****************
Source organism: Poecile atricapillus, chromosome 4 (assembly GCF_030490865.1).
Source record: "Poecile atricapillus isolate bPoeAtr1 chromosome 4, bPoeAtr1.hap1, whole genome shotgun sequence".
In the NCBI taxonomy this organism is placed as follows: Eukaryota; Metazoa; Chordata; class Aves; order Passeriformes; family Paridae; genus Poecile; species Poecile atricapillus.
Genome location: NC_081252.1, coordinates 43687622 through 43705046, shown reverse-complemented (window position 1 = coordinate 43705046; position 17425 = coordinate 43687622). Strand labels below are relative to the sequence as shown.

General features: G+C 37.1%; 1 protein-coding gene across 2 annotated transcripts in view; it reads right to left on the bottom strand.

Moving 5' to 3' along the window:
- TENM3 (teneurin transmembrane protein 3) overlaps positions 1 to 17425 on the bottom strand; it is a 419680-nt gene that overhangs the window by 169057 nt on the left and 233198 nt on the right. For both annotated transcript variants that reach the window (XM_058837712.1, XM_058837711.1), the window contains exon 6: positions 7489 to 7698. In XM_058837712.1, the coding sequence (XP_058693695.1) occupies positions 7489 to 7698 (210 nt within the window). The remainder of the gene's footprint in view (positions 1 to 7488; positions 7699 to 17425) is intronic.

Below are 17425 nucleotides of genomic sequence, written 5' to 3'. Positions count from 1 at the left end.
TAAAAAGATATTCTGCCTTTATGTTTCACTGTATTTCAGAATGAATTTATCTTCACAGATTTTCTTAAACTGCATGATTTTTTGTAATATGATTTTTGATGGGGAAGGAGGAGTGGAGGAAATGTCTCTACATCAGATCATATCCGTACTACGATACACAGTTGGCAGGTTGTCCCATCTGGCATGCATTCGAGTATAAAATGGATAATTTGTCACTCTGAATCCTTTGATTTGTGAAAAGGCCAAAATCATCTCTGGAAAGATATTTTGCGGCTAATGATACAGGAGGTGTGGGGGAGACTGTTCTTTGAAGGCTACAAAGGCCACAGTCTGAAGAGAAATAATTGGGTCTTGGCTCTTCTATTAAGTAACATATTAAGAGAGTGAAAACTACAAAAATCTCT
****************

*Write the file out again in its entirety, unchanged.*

Source organism: Poecile atricapillus, chromosome 4 (assembly GCF_030490865.1).
Source record: "Poecile atricapillus isolate bPoeAtr1 chromosome 4, bPoeAtr1.hap1, whole genome shotgun sequence".
In the NCBI taxonomy this organism is placed as follows: Eukaryota; Metazoa; Chordata; class Aves; order Passeriformes; family Paridae; genus Poecile; species Poecile atricapillus.
Genome location: NC_081252.1, coordinates 43687622 through 43705046, shown reverse-complemented (window position 1 = coordinate 43705046; position 17425 = coordinate 43687622). Strand labels below are relative to the sequence as shown.

General features: G+C 37.1%; 1 protein-coding gene across 2 annotated transcripts in view; it reads right to left on the bottom strand.

Moving 5' to 3' along the window:
- TENM3 (teneurin transmembrane protein 3) overlaps positions 1 to 17425 on the bottom strand; it is a 419680-nt gene that overhangs the window by 169057 nt on the left and 233198 nt on the right. For both annotated transcript variants that reach the window (XM_058837712.1, XM_058837711.1), the window contains exon 6: positions 7489 to 7698. In XM_058837712.1, the coding sequence (XP_058693695.1) occupies positions 7489 to 7698 (210 nt within the window). The remainder of the gene's footprint in view (positions 1 to 7488; positions 7699 to 17425) is intronic.

Below are 17425 nucleotides of genomic sequence, written 5' to 3'. Positions count from 1 at the left end.
TAAAAAGATATTCTGCCTTTATGTTTCACTGTATTTCAGAATGAATTTATCTTCACAGATTTTCTTAAACTGCATGATTTTTTGTAATATGATTTTTGATGGGGAAGGAGGAGTGGAGGAAATGTCTCTACATCAGATCATATCCGTACTACGATACACAGTTGGCAGGTTGTCCCATCTGGCATGCATTCGAGTATAAAATGGATAATTTGTCACTCTGAATCCTTTGATTTGTGAAAAGGCCAAAATCATCTCTGGAAAGATATTTTGCGGCTAATGATACAGGAGGTGTGGGGGAGACTGTTCTTTGAAGGCTACAAAGGCCACAGTCTGAAGAGAAATAATTGGGTCTTGGCTCTTCTATTAAGTAACATATTAAGAGAGTGAAAACTACAAAAATCTCT